Thoughts on a Commonly Missed Customer Opportunity
A crucial moment often happens at the end of a sales transaction: As an afterthought, the customer asks, “And when can I have it?”
Before they asked this question, the customer had only a vague idea of when the product or service would be ready. If the date of delivery had been critically important to them, they would have asked earlier. But now, with negotiations almost completed, they want to know when to expect the thing they’re about to buy.
At this point, the customer’s expectations can range wildly, from “in a few days” to weeks down the road or more. What comes next from the seller sets the standard for a good outcome.
If the seller says, “We can get that to you by Friday,” expectations have been set—in concrete. The customer now considers any delivery after Friday as a significant negative. The seller, wanting to impress upfront with a quick delivery, has also removed the opportunity to surprise on the positive side.
It’s common to believe that customers want things immediately. But especially in complex sales, the buyer rarely has an accurate idea of how long delivery should take; therefore, even the initial promise fails to impress. And should the promise be broken, the customer is left with a bitter taste in their mouth.
Under-promise and over deliver is one of the phrases I have used most in my career.
Here is a better tactic I encourage you to share with your own sales organization. When the customer says, “And when can I have it?,” respond with a question: “When do you need it by?” By allowing the customer to set the expectation, you have created two opportunities to generate additional value in the relationship.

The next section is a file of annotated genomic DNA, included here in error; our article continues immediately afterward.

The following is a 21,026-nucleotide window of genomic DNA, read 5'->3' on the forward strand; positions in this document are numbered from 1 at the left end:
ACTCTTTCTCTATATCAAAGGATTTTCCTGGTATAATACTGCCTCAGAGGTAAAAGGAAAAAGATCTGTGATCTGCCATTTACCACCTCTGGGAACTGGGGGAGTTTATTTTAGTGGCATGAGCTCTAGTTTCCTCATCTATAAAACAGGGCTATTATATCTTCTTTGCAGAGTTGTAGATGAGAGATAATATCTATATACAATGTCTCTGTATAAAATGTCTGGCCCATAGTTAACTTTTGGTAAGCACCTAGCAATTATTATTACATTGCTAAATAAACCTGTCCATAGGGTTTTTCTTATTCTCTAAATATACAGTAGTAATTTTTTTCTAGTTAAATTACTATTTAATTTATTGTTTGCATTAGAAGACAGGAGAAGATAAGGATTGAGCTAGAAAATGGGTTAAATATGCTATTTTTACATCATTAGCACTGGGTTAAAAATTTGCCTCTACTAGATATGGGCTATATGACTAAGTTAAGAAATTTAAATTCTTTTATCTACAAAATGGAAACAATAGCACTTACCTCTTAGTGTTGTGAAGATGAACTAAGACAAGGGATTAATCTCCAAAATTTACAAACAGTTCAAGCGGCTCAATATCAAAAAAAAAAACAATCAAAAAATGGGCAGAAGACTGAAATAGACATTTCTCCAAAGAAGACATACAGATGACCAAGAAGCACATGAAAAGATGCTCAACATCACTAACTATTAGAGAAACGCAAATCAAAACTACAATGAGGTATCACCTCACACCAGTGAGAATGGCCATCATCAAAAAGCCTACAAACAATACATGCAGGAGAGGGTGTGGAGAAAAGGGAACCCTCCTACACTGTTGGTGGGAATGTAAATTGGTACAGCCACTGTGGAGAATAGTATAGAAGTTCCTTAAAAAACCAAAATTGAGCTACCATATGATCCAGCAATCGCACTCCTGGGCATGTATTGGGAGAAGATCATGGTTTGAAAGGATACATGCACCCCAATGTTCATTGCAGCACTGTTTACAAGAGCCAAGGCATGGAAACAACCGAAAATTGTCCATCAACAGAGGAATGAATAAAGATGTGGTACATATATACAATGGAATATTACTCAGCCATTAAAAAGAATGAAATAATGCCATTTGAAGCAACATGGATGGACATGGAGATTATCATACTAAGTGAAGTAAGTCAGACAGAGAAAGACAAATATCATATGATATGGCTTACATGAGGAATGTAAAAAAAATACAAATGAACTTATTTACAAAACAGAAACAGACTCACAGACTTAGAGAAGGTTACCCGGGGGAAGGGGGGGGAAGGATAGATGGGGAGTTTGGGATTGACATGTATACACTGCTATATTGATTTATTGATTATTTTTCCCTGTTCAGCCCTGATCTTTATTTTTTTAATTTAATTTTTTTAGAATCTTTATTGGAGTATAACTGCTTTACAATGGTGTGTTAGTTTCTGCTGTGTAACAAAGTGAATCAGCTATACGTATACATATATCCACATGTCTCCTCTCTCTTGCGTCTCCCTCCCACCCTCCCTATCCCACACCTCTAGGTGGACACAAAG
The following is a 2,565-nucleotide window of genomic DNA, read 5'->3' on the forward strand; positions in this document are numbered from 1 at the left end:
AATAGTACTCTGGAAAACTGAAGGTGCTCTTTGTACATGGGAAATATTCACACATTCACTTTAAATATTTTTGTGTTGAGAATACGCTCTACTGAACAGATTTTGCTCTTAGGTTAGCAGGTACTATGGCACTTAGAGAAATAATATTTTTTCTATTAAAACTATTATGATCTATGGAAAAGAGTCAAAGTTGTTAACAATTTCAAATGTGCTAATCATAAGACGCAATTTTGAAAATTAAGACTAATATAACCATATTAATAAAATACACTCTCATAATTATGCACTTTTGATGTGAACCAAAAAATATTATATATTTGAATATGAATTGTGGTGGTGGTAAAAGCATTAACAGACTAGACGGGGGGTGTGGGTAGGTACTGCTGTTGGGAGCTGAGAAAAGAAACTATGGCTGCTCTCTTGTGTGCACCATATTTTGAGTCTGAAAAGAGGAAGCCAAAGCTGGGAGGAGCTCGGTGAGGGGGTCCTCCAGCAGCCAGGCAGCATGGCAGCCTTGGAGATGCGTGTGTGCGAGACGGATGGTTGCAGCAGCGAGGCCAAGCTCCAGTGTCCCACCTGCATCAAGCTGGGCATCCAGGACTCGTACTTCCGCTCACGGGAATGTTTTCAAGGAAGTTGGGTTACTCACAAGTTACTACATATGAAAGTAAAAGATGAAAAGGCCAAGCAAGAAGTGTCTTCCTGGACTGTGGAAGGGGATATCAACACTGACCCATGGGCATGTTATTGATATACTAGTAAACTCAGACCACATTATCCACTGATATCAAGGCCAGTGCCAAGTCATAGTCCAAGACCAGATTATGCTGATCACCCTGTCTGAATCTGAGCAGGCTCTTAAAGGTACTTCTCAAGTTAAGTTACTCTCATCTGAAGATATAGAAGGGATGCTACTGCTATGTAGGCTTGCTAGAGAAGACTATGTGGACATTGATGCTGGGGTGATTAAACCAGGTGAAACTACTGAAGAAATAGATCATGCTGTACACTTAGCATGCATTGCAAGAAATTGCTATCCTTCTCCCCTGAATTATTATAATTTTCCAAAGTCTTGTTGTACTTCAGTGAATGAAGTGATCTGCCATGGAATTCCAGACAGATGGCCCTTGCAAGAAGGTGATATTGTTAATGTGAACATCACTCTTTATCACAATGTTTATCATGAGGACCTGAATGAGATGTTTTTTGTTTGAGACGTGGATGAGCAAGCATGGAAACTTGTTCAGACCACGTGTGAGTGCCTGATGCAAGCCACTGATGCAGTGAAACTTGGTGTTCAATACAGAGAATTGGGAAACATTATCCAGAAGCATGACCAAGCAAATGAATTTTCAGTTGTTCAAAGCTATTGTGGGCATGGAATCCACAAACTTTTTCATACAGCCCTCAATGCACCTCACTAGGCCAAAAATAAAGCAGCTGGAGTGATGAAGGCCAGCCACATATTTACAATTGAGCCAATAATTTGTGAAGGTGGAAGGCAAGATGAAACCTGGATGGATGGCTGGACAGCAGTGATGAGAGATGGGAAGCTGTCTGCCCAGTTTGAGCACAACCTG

First, if the customer says, “I need it in two weeks,” and you know it should be available in one, you can commit to the two weeks and maintain the ability to surprise them on the upside.
Second, if the customer says, “I need it in a couple of days,” you can now educate them on why that can’t be met and explain what exactly you will do to ensure delivery at the earliest opportunity.
In both cases, the customer will feel like you provided a positive experience. It’s for that exact reason that “under-promise and over-deliver” is one of the phrases I have used most in my career. It even showed up in the core values of a previous company I led.
Your sales organization has many hidden opportunities to pleasantly surprise customers, but only one chance to set expectations with buyers. Make it count